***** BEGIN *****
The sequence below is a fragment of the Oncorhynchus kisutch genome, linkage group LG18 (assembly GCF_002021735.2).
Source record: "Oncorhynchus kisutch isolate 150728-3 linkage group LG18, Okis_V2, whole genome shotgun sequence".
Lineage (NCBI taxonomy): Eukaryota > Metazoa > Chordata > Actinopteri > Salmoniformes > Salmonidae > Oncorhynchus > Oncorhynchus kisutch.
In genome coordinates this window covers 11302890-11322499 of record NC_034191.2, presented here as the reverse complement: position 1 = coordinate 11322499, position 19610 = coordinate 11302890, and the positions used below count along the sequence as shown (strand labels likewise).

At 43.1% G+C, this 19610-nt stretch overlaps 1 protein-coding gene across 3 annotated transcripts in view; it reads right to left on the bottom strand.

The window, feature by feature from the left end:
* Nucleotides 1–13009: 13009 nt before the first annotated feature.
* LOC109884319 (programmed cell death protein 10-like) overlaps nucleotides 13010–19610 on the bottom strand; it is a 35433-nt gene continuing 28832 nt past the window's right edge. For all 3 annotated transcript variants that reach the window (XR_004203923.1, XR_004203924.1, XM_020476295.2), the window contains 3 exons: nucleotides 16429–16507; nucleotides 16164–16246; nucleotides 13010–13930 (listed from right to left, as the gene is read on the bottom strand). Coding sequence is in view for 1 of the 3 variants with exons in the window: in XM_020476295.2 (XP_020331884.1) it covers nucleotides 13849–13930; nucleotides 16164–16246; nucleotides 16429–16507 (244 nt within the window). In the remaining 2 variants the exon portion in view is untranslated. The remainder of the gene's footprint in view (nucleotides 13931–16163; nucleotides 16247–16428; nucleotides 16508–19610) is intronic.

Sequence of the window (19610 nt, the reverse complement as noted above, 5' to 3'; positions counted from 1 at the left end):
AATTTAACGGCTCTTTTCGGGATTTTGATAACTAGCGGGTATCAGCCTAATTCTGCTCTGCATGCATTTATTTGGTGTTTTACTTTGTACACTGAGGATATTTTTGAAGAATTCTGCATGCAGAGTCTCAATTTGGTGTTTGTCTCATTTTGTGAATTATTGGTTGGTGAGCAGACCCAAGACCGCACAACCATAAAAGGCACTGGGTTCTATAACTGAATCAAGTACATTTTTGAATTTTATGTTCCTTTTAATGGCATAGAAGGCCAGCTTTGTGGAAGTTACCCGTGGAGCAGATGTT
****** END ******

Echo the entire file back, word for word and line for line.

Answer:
The sequence below is a fragment of the Oncorhynchus kisutch genome, linkage group LG18 (assembly GCF_002021735.2).
Source record: "Oncorhynchus kisutch isolate 150728-3 linkage group LG18, Okis_V2, whole genome shotgun sequence".
Lineage (NCBI taxonomy): Eukaryota > Metazoa > Chordata > Actinopteri > Salmoniformes > Salmonidae > Oncorhynchus > Oncorhynchus kisutch.
In genome coordinates this window covers 11302890-11322499 of record NC_034191.2, presented here as the reverse complement: position 1 = coordinate 11322499, position 19610 = coordinate 11302890, and the positions used below count along the sequence as shown (strand labels likewise).

At 43.1% G+C, this 19610-nt stretch overlaps 1 protein-coding gene across 3 annotated transcripts in view; it reads right to left on the bottom strand.

The window, feature by feature from the left end:
* Nucleotides 1–13009: 13009 nt before the first annotated feature.
* LOC109884319 (programmed cell death protein 10-like) overlaps nucleotides 13010–19610 on the bottom strand; it is a 35433-nt gene continuing 28832 nt past the window's right edge. For all 3 annotated transcript variants that reach the window (XR_004203923.1, XR_004203924.1, XM_020476295.2), the window contains 3 exons: nucleotides 16429–16507; nucleotides 16164–16246; nucleotides 13010–13930 (listed from right to left, as the gene is read on the bottom strand). Coding sequence is in view for 1 of the 3 variants with exons in the window: in XM_020476295.2 (XP_020331884.1) it covers nucleotides 13849–13930; nucleotides 16164–16246; nucleotides 16429–16507 (244 nt within the window). In the remaining 2 variants the exon portion in view is untranslated. The remainder of the gene's footprint in view (nucleotides 13931–16163; nucleotides 16247–16428; nucleotides 16508–19610) is intronic.

Sequence of the window (19610 nt, the reverse complement as noted above, 5' to 3'; positions counted from 1 at the left end):
AATTTAACGGCTCTTTTCGGGATTTTGATAACTAGCGGGTATCAGCCTAATTCTGCTCTGCATGCATTTATTTGGTGTTTTACTTTGTACACTGAGGATATTTTTGAAGAATTCTGCATGCAGAGTCTCAATTTGGTGTTTGTCTCATTTTGTGAATTATTGGTTGGTGAGCAGACCCAAGACCGCACAACCATAAAAGGCACTGGGTTCTATAACTGAATCAAGTACATTTTTGAATTTTATGTTCCTTTTAATGGCATAGAAGGCCAGCTTTGTGGAAGTTACCCGTGGAGCAGATGTT